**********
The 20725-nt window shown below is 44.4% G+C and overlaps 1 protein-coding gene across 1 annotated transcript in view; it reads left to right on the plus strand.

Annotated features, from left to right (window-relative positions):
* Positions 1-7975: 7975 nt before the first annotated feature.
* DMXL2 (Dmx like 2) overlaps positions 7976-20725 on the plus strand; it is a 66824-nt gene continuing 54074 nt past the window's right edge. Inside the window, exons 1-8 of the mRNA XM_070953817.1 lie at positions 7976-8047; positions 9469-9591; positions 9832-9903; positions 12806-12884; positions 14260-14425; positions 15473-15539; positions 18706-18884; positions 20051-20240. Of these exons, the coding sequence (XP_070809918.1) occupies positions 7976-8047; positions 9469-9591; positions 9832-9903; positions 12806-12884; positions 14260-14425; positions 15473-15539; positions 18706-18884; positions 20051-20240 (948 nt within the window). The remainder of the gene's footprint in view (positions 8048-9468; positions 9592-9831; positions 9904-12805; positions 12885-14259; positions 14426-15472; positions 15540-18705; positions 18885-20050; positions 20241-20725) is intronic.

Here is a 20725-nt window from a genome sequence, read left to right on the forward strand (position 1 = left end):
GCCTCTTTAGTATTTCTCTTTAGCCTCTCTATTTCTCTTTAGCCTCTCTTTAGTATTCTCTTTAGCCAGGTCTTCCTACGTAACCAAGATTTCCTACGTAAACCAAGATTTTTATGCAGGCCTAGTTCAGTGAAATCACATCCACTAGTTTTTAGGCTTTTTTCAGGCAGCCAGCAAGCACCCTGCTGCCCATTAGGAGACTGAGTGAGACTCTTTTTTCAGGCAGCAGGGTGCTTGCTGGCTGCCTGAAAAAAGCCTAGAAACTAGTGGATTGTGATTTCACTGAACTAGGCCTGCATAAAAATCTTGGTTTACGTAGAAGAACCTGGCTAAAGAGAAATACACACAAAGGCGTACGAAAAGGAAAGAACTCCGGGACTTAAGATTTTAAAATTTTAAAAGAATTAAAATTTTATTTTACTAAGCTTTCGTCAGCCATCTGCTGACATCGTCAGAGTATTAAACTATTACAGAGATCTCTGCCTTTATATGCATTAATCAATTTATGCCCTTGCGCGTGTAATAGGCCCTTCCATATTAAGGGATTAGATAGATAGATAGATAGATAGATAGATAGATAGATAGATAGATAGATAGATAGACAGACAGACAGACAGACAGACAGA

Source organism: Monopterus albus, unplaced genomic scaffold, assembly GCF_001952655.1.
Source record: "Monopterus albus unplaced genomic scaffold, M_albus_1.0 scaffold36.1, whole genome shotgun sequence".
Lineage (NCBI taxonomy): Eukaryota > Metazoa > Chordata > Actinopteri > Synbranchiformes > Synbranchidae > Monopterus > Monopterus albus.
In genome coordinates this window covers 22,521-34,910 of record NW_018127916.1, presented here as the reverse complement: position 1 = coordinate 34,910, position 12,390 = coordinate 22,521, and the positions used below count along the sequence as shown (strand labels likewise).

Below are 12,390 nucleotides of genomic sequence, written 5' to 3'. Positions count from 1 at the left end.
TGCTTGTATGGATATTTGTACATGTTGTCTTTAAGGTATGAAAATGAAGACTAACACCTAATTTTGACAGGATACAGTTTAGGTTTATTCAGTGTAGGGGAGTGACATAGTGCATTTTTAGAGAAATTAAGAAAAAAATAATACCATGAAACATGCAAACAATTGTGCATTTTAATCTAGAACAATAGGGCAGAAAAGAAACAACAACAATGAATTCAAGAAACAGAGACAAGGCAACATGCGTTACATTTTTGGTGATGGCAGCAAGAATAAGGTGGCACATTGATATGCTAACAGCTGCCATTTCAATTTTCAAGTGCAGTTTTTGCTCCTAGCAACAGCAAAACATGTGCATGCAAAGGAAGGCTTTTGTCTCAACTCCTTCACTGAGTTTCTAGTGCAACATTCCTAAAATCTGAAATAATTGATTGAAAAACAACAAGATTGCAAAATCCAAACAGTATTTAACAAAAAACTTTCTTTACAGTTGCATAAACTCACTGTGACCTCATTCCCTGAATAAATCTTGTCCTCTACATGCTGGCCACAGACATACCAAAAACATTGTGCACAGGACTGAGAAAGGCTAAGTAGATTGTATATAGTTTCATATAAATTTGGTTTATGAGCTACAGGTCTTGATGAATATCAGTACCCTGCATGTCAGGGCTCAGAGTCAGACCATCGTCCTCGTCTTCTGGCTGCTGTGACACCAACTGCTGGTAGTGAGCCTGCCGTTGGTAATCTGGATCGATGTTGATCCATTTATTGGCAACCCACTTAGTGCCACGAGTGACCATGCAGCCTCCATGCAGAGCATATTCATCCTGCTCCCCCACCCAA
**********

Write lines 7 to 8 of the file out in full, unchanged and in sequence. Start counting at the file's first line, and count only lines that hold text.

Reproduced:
Source organism: Monopterus albus, unplaced genomic scaffold, assembly GCF_001952655.1.
Source record: "Monopterus albus unplaced genomic scaffold, M_albus_1.0 scaffold36.1, whole genome shotgun sequence".